US-funded Ukrainian radio defends neo-Nazi group, deletes article when called out
Journalist Michael Colborne painted a grim picture of Ukraine’s violent extreme right. Colborne himself says he was attacked while covering a gay rights march in Kiev last November.
One group singled out by Colborne is C14, a neo-Nazi organization that began as an offshoot of the far-right ‘Svoboda’ (Freedom) party. Initially known as the National-Social party of Ukraine, Svoboda’s politicians have described the party as “the last hope of the white race,” approvingly quoted from ‘Mein Kampf’ in council meetings, and organized militant summer camps for children – training the young ones to play games, climb mountains, and shoot at Russians.Also on rt.com Ukrainian neo-Nazi mob boss pictured next to Poroshenko in church inauguration ceremony
C14’s members prefer street-level activism, and celebrated Hitler’s birthday (April 20) last year by burning down a Roma gypsy camp in Kiev, and clubbing and pepper-spraying the fleeing Roma.
Colborne goes on to describe the countless other extremist groups active in Ukraine. Many took part in the 2014 Euromaidan protests, and more have since become involved in ‘legitimate’ politics. From the C14 yobs working with the country’s pro-Western health minister, to the ultranationalist Azov Battalion working with intelligence agencies and being officially incorporated into the Ukrainian National Guard, Ukraine has a serious Nazi problem on its hands.
One would expect Radio Free Europe – established in 1949 to promote the American message during the Cold War – to at least reject outright Nazism.
Not this time.
Well, this is amazing. The Ukrainian service of Radio Liberty, funded by the US Congress, runs a lengthy article to defend the C14 neo-Nazi group from an Israeli newspaper and its Canadian correspondent who was attacked by neo-Nazis in Kiev. https://t.co/W0Y0Z5akK3— Leonid Ragozin (@leonidragozin) February 5, 2019
RFE/Radio Svoboda chose instead to pick apart Colborne’s article line by line. First, the station claimed that Colborne’s photos of racist graffiti in Kiev were written by “people who speak Russian as a foreign language,” hinting that the Nazi daubings were the work of foreign provocateurs.
1. They claim the way Д in the graffiti I photographed is atypical for someone who speaks Russian or Ukrainian natively, but 'sometimes drawn this way by people who speak Russian as a foreign language.' In other words - implying this piece of graffiti was a provocation? pic.twitter.com/cCXbvOGXxe— Michael Colborne (@ColborneMichael) February 5, 2019
Then Radio Svoboda cast doubt on Colborne’s claim that he was assaulted at the LGBT rally, questioning why he didn’t mention the fact that the police immediately investigated the attack. The police opened an investigation, Colborne explained, but never followed the case up with him. Unsurprising, considering that the police in Kiev have been happy to allow Azov Battalion vigilantes to patrol the city’s streets, imposing “Ukrainian order.”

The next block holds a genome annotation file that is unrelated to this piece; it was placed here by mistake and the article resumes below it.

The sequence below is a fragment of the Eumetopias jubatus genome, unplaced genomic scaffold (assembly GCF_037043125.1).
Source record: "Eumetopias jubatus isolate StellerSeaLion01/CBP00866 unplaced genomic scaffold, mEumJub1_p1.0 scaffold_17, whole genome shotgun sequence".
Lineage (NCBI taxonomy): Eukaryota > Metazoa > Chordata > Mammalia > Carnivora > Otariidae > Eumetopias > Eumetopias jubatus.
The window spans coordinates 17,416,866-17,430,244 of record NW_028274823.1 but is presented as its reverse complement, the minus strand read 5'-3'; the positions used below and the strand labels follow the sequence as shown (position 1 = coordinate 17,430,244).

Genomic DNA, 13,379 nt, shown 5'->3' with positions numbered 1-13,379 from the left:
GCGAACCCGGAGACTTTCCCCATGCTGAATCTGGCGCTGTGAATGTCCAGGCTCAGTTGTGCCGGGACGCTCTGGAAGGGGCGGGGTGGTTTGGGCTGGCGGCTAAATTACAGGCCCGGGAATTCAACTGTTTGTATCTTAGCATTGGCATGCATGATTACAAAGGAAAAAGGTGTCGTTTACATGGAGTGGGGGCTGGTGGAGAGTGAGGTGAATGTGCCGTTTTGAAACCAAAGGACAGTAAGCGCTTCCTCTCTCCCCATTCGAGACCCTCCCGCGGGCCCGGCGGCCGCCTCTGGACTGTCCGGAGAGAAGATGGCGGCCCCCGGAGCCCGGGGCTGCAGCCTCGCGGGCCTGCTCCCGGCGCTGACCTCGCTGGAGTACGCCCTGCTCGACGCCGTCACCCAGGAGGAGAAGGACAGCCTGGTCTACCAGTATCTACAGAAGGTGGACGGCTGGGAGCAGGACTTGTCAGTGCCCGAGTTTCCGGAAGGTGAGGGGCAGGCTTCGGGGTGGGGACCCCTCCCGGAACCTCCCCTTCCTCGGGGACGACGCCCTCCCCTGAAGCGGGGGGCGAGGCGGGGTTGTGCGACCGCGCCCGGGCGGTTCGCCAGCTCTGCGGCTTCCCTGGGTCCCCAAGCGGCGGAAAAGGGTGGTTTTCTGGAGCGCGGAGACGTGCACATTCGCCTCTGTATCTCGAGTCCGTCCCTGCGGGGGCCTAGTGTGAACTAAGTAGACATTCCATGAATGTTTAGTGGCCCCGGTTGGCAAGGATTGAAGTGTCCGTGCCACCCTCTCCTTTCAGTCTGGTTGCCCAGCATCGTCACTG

2. Correct, I didn't mention that criminal proceedings were immediately opened after the assault on me. Part of the reason I didn't mention that was so I wouldn't have to say this: I haven't heard a thing about these "proceedings" since then. Not one single, solitary word. pic.twitter.com/GG6pahhwkl— Michael Colborne (@ColborneMichael) February 5, 2019
Moving on to defend C14, Radio Svoboda claimed that the Roma camp attack didn’t actually take place on Hitler’s birthday, despite the fact the Radio Free Europe’s English language service reported the attack happening “overnight on April 20-21.” The incident was also condemned by Ukraine’s usually complicit government, and by Amnesty International, who claimed C14 operate with “full impunity.”
3. The C14 assault on the Roma camp on April 20 - Hitler's birthday - didn't happen on that day, they say. Come on, guys: your own English-language counterparts say it was "attacked overnight on April 20-21 by more than a dozen members of the far-right nationalist group C14." pic.twitter.com/wIhlVqAROd— Michael Colborne (@ColborneMichael) February 5, 2019
Instead of assaulting the gypsies and burning their homes, Radio Svoboda insists that the “masked attackers throwing rocks and spraying gas” politely asked the Roma to pack up and move on.
4. Also, apparently this attack that everyone else calls an attack was merely "a demand that the Roma move out." Guys, seriously? This was on video - a video showing "masked attackers throwing rocks and spraying gas," according, again, to your English-language counterparts. pic.twitter.com/n0NpdtT4t5— Michael Colborne (@ColborneMichael) February 5, 2019
And when looking for sources to disagree with Colborne, Radio Svoboda got in touch with none other than the National Corps, a far-right party formed in 2016 by Azov Battalion veterans.
5. Apparently there are people who disagree with me. Fine - so who'd you talk to? Someone from National Corps. OK? pic.twitter.com/qJ694NvxFD— Michael Colborne (@ColborneMichael) February 5, 2019
Radio Svoboda deleted the article, explaining that it did not comply with editorial standards. An archived version can still be found though, in which the author blames the rising tide of anti-Semitic attacks in Ukraine on...wait...you guessed it: Russia.
With Radio Svoboda covering for neo-Nazis, the Ukrainian government has made few attempts to hide its sympathies for the fascist past. The country’s parliament made the birthday of Nazi collaborator Stepan Bandera a national holiday in December, and thousands of Ukrainians celebrated the day with a torchlit procession through the streets of Kiev on New Year’s Day.
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